|Photo:Spenser Platt, Getty Images|
Over the next few decades, tens of millions of people will be driven from their homes. Braving violence and poverty, they’ll roam desperately across continents and borders in search of work and shelter. Unlike other refugees, though, their plight won’t be blamed simply on the familiar horrors of war or persecution; they’ll blame the weather.
If you haven’t heard about the rising tide of environmental migrants, that’s because throngs of displaced black and brown people don’t evoke the same public sympathy as photos of polar bear cubs. The governments of rich industrialized nations will scramble to shut the gates on the desperate hordes with the same self-serving efficiency with which they’ve long ignored the social, ecological and economic consequences of their prosperity. But both efforts at blissful ignorance will fail, because climate change is forcing society to confront the mounting natural and man-made disasters on the horizon.
In 2010, according to the Pew Center on Global Climate Change, “more than 90 percent of all disasters and 65 percent of associated economic damages were weather and climate related (i.e. high winds, flooding, heavy snowfall, heat waves, droughts, wildfires). In all, 874 weather and climate-related disasters resulted in 68,000 deaths and $99 billion in damages worldwide.”
Those numbers look worse on the ground. In rural Bangladesh, where some of South Asia’s major riverways converge, rising waters are threatening to swallow vulnerable coastal communities and leave millions without homes. According to the Intergovernmental Panel on Climate Change, the sea level need only rise by a few feet to turn a cultivated area of 1,000 kilometers squared into sopping marsh. The frequency and intensity of floods continues to escalate exponentially, pushing young workers into the cities to earn a living and eroding rural communities and their cultures.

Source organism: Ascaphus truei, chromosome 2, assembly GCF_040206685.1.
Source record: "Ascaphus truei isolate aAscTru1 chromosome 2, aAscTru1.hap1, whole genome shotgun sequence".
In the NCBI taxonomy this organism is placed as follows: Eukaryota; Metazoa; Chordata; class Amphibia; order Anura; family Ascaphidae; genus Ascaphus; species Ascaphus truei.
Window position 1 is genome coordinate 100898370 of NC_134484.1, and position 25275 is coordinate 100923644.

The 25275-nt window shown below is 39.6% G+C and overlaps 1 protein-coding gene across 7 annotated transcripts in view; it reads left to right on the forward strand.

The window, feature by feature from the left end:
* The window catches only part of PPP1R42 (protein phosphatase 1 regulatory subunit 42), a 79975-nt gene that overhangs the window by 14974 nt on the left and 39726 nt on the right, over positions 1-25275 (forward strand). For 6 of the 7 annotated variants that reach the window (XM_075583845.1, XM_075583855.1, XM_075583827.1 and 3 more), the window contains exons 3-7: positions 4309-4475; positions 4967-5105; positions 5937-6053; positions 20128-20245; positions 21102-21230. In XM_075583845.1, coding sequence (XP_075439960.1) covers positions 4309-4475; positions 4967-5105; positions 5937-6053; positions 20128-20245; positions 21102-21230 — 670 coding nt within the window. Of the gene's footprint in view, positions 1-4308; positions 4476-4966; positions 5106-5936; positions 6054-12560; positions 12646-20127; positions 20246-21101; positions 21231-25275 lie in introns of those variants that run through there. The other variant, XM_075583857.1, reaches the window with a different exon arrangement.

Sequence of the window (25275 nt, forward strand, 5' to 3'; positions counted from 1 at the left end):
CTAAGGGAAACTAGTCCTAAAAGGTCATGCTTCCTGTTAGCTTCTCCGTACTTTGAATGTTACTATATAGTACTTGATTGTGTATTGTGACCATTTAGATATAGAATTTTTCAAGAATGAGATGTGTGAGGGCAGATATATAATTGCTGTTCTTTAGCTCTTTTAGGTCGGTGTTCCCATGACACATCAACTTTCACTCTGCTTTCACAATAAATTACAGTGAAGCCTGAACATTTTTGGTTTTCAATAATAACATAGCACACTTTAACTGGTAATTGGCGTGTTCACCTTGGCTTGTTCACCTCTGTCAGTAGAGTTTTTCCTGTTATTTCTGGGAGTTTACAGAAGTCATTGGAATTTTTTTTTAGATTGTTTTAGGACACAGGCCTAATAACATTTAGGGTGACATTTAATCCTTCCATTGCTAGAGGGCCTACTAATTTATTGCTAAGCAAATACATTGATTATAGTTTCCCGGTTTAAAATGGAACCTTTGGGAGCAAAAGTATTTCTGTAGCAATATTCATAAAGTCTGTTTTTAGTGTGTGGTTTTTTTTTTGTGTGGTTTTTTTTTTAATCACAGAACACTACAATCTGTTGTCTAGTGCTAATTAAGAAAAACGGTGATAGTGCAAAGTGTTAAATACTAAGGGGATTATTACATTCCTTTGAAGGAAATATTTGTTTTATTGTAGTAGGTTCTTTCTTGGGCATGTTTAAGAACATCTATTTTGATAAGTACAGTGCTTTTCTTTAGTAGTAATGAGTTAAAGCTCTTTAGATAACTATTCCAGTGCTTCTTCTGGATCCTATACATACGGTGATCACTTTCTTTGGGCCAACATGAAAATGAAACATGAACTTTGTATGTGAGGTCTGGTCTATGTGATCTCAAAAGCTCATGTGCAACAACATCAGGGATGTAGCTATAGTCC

While some places soak, others bake. An ongoing drought crisis in East Africa has created massive hunger and aggravated conflict between groups vying for dwindling resources in an increasingly barren terrain. The United Nations estimated that in 2009, conflicts over cattle grazing and water resources led to several hundred deaths.
It’s hard to pinpoint climate as a decisive factor in this sort of social upheaval, but the evidence grows more pronounced with each violent storm, ruined harvest and tribal clash: the cumulus of natural calamities makes it harder to live and thus harder to coexist with our neighbors.
On “Democracy Now!”, Christian Parenti, author of “Tropic of Chaos,” described how climate-driven warfare brings the environmental toll of imperialism full circle.
From 1945 to 1990 the U.N. said there were 150 or so armed conflicts that killed 20 million people, displaced 15 million, 16 million were wounded. That all happened in the “global south” in this belt of states. And so now that’s where climate change is kicking in and that was also the same terrain where the last 30 years of IMF and World Bank-backed structural adjustment of privatization, deregulation of economies, cutting state support for farmers and fishermen—that program affected those states most intensely.
And now the weather associated with climate change, extreme weather such as the drought, punctuated by flooding in East Africa, is adding to this. And there’s this catastrophic convergence.
Grassroots environmental groups have rallied around the concept of “climate debt” to demand justice for the ecological destruction of the Global South. Still, the immediate humanitarian threats posed by climate change reveal the difficulty of thinking long term in the face of intense scarcity.
A warming planet is a thirsty one.